National Planning Policy Framework: conserving and enhancing the historic environment
As flagged by the Ministry’s accompanying note, the most obvious change to the heritage chapter (now 16) of the draft text emphasises the importance of World Heritage Sites and their international recognition and Outstanding Universal Value.
World Heritage Sites
As flagged by the Ministry’s accompanying note, the most obvious change to the heritage chapter (now 16) of the draft text emphasises the importance of World Heritage Sites and their international recognition and Outstanding Universal Value. Not a new concept, but purposely headlined in the opening paragraph of the chapter, no doubt in part to signal their importance as a planning consideration to UNESCO given concerns regarding perceived risk to World Heritage Sites from development proposals in London and Liverpool. Nevertheless as heritage assets in their own right, World Heritage Sites still don’t attract the statutory protection afforded to Listed Buildings and Conservation Areas.
Great weight regardless of degree of harm
Otherwise, opportunity is taken to neatly align the application of national heritage policy with the application of the statutory heritage duties in light of heritage case law since the introduction of the Framework. The draft text emphasises that great weight should be given to the conservation of designated heritage assets regardless of the degree or amount of any potential harm. This reflects the ‘considerable importance and weight’ that must be given to the statutory duty seeking preservation of listed buildings and their settings even where the harm is less than substantial.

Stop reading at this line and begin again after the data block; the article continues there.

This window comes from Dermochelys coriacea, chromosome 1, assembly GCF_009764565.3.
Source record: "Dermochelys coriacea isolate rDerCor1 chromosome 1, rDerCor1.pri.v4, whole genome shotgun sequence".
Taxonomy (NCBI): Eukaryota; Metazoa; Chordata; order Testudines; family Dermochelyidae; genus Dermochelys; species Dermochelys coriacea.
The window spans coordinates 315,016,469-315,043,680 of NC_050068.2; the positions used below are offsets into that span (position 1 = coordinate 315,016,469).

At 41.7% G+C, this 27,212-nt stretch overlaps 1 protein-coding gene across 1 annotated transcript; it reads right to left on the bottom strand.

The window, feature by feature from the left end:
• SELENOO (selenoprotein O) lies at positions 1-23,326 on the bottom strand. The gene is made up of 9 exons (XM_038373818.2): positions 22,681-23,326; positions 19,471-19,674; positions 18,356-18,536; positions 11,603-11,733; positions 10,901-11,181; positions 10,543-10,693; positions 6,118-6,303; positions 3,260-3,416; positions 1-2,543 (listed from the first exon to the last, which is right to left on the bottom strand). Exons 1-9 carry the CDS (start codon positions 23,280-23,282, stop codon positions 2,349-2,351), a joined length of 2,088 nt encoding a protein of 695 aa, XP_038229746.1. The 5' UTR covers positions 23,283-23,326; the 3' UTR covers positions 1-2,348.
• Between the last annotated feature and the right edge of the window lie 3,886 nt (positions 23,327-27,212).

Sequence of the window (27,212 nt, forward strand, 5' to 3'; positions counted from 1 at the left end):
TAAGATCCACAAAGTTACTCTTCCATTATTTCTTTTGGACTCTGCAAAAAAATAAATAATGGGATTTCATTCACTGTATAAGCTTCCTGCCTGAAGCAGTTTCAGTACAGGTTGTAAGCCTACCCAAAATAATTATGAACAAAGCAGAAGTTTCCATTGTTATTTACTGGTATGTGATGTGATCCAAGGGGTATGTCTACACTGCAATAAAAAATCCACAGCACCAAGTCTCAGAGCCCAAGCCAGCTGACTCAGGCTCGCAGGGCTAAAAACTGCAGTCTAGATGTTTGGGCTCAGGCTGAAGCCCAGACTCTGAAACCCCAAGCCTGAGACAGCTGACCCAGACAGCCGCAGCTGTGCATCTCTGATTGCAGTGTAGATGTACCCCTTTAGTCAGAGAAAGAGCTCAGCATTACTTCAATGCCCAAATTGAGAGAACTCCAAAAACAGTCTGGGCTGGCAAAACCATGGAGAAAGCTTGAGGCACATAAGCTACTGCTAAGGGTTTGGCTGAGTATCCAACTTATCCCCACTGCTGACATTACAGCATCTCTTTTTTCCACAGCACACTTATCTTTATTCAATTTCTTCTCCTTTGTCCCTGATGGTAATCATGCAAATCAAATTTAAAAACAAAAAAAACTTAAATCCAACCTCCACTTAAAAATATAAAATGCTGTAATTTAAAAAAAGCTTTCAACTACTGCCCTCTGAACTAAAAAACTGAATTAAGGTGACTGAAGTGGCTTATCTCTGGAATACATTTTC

However, in reflecting this in policy which applies to all designated heritage assets, the same great weight also needs to be given to any degree of harm to World Heritage Sites, Scheduled Monuments, Registered Park and Gardens and Registered Battlefields, otherwise not the subject of statutory duties.
Opportunity has also been taken to break down the policy on approach to consideration of proposals affecting designated heritage assets so that the presently stated requirements for clear and convincing justification for harm and the exceptional and wholly exceptional instances for substantial harm now form a single explicit policy.
Less than substantial harm
The now tried and tested policy concept of substantial and less than substantial harm remains, and as now continues to trigger different considerations to be weighed in the balance. Notably in instances of less than substantial harm the present add-on of ‘securing optimum viable use’ to the requirement of weighing harm against public benefits, is dropped in the draft text.
Other polices remain largely unchanged although a typographical error has crept into the re-wording of what is presently paragraph 138 regarding the approach to loss of an element of an area-based designated asset and the associated triggering of polices on harm. No doubt this will be rectified in the final version.
Further Turley commentary on the draft revised NPPF is available here. If you have any questions regarding the NPPF, please contact Roger Mascall.